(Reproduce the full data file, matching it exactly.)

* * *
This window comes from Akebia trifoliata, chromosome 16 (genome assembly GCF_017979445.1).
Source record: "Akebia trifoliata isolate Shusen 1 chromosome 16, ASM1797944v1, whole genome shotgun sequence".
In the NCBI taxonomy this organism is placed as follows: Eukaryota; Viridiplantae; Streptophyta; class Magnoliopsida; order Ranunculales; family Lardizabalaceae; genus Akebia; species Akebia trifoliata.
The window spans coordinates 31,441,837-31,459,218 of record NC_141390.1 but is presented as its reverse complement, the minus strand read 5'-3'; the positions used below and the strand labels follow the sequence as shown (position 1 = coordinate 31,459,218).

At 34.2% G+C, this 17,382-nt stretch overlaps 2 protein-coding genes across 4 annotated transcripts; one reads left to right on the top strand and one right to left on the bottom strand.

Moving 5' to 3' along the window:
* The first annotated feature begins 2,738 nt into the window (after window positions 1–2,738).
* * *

This window comes from Akebia trifoliata, chromosome 16 (genome assembly GCF_017979445.1).
Source record: "Akebia trifoliata isolate Shusen 1 chromosome 16, ASM1797944v1, whole genome shotgun sequence".
In the NCBI taxonomy this organism is placed as follows: Eukaryota; Viridiplantae; Streptophyta; class Magnoliopsida; order Ranunculales; family Lardizabalaceae; genus Akebia; species Akebia trifoliata.
The window spans coordinates 31,441,837-31,459,218 of record NC_141390.1 but is presented as its reverse complement, the minus strand read 5'-3'; the positions used below and the strand labels follow the sequence as shown (position 1 = coordinate 31,459,218).

At 34.2% G+C, this 17,382-nt stretch overlaps 2 protein-coding genes across 4 annotated transcripts; one reads left to right on the top strand and one right to left on the bottom strand.

Moving 5' to 3' along the window:
* The first annotated feature begins 2,738 nt into the window (after window positions 1–2,738).